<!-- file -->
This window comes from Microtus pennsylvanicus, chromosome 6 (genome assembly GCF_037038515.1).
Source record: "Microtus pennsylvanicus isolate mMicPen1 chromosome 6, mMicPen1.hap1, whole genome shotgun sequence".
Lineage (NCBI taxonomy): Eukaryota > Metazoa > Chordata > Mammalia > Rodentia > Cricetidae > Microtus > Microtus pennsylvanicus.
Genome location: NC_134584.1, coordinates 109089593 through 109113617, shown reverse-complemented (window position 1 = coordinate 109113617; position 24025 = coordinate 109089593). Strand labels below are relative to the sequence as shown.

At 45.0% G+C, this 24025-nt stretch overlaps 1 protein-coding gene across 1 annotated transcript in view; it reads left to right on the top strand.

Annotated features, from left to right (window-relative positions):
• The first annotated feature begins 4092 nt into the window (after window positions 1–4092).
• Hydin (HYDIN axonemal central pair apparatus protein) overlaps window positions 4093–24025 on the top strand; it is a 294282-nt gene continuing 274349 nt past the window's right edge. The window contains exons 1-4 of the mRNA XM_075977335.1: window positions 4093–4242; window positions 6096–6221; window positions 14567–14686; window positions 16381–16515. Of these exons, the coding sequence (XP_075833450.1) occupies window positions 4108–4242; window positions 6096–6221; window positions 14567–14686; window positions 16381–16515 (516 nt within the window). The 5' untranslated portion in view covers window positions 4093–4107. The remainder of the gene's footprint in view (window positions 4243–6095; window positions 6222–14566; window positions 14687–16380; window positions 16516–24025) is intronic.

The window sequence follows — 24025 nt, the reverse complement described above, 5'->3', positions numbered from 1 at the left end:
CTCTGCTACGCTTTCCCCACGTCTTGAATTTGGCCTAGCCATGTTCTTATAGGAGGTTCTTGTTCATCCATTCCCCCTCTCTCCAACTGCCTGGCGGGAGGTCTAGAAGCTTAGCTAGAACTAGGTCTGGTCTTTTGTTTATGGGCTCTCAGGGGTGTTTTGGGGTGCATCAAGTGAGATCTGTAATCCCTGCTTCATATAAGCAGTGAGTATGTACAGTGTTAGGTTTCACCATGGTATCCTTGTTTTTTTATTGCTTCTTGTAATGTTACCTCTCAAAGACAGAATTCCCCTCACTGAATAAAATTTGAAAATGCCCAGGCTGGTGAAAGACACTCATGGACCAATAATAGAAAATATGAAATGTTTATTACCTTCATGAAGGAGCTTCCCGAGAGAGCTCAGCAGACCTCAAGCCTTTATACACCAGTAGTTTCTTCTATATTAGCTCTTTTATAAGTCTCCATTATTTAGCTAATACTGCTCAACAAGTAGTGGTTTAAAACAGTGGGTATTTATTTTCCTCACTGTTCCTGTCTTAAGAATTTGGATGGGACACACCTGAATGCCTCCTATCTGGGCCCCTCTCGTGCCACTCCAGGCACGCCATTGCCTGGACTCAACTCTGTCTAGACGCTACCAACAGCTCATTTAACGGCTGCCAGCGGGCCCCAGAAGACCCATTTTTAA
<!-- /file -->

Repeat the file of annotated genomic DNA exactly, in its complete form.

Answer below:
This window comes from Microtus pennsylvanicus, chromosome 6 (genome assembly GCF_037038515.1).
Source record: "Microtus pennsylvanicus isolate mMicPen1 chromosome 6, mMicPen1.hap1, whole genome shotgun sequence".
Lineage (NCBI taxonomy): Eukaryota > Metazoa > Chordata > Mammalia > Rodentia > Cricetidae > Microtus > Microtus pennsylvanicus.
Genome location: NC_134584.1, coordinates 109089593 through 109113617, shown reverse-complemented (window position 1 = coordinate 109113617; position 24025 = coordinate 109089593). Strand labels below are relative to the sequence as shown.

At 45.0% G+C, this 24025-nt stretch overlaps 1 protein-coding gene across 1 annotated transcript in view; it reads left to right on the top strand.

Annotated features, from left to right (window-relative positions):
• The first annotated feature begins 4092 nt into the window (after window positions 1–4092).
• Hydin (HYDIN axonemal central pair apparatus protein) overlaps window positions 4093–24025 on the top strand; it is a 294282-nt gene continuing 274349 nt past the window's right edge. The window contains exons 1-4 of the mRNA XM_075977335.1: window positions 4093–4242; window positions 6096–6221; window positions 14567–14686; window positions 16381–16515. Of these exons, the coding sequence (XP_075833450.1) occupies window positions 4108–4242; window positions 6096–6221; window positions 14567–14686; window positions 16381–16515 (516 nt within the window). The 5' untranslated portion in view covers window positions 4093–4107. The remainder of the gene's footprint in view (window positions 4243–6095; window positions 6222–14566; window positions 14687–16380; window positions 16516–24025) is intronic.

The window sequence follows — 24025 nt, the reverse complement described above, 5'->3', positions numbered from 1 at the left end:
CTCTGCTACGCTTTCCCCACGTCTTGAATTTGGCCTAGCCATGTTCTTATAGGAGGTTCTTGTTCATCCATTCCCCCTCTCTCCAACTGCCTGGCGGGAGGTCTAGAAGCTTAGCTAGAACTAGGTCTGGTCTTTTGTTTATGGGCTCTCAGGGGTGTTTTGGGGTGCATCAAGTGAGATCTGTAATCCCTGCTTCATATAAGCAGTGAGTATGTACAGTGTTAGGTTTCACCATGGTATCCTTGTTTTTTTATTGCTTCTTGTAATGTTACCTCTCAAAGACAGAATTCCCCTCACTGAATAAAATTTGAAAATGCCCAGGCTGGTGAAAGACACTCATGGACCAATAATAGAAAATATGAAATGTTTATTACCTTCATGAAGGAGCTTCCCGAGAGAGCTCAGCAGACCTCAAGCCTTTATACACCAGTAGTTTCTTCTATATTAGCTCTTTTATAAGTCTCCATTATTTAGCTAATACTGCTCAACAAGTAGTGGTTTAAAACAGTGGGTATTTATTTTCCTCACTGTTCCTGTCTTAAGAATTTGGATGGGACACACCTGAATGCCTCCTATCTGGGCCCCTCTCGTGCCACTCCAGGCACGCCATTGCCTGGACTCAACTCTGTCTAGACGCTACCAACAGCTCATTTAACGGCTGCCAGCGGGCCCCAGAAGACCCATTTTTAA